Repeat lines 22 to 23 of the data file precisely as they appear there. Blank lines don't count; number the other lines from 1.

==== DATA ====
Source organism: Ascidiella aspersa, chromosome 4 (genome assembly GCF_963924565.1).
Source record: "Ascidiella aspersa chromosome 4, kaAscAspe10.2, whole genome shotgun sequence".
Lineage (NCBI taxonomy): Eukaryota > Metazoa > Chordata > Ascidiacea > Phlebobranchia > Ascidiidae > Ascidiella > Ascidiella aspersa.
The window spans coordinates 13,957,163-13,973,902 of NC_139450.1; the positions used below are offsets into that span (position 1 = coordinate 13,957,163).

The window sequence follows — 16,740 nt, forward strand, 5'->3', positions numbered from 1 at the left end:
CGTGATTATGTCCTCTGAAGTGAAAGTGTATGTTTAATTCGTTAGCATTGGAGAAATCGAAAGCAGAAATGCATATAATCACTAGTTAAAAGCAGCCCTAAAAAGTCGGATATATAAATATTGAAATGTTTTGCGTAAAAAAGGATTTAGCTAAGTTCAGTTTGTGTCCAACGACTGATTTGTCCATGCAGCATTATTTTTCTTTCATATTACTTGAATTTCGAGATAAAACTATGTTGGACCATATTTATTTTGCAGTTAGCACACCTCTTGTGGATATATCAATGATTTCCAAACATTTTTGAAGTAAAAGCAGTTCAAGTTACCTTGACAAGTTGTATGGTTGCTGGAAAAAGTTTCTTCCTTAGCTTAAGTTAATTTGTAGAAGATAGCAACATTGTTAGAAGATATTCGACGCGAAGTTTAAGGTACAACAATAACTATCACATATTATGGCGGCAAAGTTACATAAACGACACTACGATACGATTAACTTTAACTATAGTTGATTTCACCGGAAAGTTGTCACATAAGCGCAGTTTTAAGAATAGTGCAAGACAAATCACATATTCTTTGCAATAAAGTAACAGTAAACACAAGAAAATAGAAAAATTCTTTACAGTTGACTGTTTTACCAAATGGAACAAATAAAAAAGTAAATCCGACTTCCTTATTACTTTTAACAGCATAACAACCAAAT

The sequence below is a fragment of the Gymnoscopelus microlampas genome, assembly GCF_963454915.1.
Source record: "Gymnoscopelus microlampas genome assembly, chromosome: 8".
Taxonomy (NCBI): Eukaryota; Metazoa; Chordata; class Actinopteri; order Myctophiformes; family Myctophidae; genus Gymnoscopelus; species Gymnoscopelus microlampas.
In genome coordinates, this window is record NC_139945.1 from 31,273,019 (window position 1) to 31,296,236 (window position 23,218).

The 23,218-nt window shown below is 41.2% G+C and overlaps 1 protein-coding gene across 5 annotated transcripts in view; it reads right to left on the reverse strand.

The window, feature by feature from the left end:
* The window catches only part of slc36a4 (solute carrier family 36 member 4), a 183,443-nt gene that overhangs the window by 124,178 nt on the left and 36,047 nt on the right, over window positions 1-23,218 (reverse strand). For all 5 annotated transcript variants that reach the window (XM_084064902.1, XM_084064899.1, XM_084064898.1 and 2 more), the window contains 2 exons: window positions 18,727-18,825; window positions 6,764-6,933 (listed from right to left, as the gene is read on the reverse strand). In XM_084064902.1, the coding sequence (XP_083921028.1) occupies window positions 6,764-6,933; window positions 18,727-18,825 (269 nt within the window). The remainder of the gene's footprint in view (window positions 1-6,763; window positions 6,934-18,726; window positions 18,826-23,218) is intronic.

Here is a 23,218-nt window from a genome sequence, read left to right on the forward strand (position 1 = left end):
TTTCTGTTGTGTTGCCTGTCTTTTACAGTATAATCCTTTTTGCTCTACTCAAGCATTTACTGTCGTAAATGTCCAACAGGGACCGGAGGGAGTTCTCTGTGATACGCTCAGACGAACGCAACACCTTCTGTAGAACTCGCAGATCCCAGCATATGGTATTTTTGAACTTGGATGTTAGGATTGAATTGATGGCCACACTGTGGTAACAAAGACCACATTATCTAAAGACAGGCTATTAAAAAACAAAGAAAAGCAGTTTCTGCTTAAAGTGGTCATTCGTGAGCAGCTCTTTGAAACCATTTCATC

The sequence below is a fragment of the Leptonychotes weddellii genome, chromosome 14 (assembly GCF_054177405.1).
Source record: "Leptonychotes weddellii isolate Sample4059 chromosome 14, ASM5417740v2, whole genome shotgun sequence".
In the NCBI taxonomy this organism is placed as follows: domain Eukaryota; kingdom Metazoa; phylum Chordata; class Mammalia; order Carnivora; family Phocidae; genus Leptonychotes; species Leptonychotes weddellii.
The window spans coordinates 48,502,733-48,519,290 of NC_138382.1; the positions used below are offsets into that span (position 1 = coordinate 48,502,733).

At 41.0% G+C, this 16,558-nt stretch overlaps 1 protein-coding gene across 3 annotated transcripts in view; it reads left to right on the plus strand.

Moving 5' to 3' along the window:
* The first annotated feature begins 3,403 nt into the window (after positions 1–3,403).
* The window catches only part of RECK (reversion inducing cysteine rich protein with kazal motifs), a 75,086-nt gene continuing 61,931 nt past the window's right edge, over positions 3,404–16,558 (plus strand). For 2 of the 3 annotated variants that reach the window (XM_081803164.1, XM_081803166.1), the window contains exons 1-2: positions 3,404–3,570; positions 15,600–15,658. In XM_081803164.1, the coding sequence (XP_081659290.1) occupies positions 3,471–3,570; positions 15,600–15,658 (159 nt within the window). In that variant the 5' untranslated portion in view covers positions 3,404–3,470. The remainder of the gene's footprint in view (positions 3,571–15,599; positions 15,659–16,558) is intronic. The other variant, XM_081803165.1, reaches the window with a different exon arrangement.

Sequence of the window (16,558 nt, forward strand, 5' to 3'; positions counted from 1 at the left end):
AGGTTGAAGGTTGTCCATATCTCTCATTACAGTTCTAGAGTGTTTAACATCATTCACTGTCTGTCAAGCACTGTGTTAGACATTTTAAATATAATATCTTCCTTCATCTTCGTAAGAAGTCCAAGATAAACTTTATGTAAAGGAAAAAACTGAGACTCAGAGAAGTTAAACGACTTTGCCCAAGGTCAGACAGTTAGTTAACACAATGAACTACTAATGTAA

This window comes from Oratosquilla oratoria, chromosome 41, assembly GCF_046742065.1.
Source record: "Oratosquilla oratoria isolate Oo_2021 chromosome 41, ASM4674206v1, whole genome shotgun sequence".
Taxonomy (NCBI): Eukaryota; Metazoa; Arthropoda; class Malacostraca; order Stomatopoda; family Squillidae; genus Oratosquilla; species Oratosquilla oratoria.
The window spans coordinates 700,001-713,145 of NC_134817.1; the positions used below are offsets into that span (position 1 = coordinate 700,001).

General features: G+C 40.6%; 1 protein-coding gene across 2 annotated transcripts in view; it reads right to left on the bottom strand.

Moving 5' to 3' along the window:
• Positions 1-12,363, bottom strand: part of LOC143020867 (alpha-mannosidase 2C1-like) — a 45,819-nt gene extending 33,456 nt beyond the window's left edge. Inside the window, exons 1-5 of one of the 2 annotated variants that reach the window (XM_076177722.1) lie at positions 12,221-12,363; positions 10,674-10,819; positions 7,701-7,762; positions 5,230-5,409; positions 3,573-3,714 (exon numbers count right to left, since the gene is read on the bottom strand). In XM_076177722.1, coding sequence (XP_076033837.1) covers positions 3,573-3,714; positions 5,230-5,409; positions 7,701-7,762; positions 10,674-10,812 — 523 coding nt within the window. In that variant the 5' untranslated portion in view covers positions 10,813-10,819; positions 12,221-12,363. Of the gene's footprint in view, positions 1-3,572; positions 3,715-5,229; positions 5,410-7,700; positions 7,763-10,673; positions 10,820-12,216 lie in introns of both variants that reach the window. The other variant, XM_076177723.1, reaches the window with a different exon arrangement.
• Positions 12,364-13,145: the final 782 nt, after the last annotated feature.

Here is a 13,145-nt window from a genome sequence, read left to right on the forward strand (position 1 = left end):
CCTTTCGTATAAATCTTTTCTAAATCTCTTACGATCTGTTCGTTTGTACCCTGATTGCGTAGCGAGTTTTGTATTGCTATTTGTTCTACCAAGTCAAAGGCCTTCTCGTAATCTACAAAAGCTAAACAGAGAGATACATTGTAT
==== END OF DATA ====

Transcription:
* The first annotated feature begins 3,403 nt into the window (after positions 1–3,403).
* The window catches only part of RECK (reversion inducing cysteine rich protein with kazal motifs), a 75,086-nt gene continuing 61,931 nt past the window's right edge, over positions 3,404–16,558 (plus strand). For 2 of the 3 annotated variants that reach the window (XM_081803164.1, XM_081803166.1), the window contains exons 1-2: positions 3,404–3,570; positions 15,600–15,658. In XM_081803164.1, the coding sequence (XP_081659290.1) occupies positions 3,471–3,570; positions 15,600–15,658 (159 nt within the window). In that variant the 5' untranslated portion in view covers positions 3,404–3,470. The remainder of the gene's footprint in view (positions 3,571–15,599; positions 15,659–16,558) is intronic. The other variant, XM_081803165.1, reaches the window with a different exon arrangement.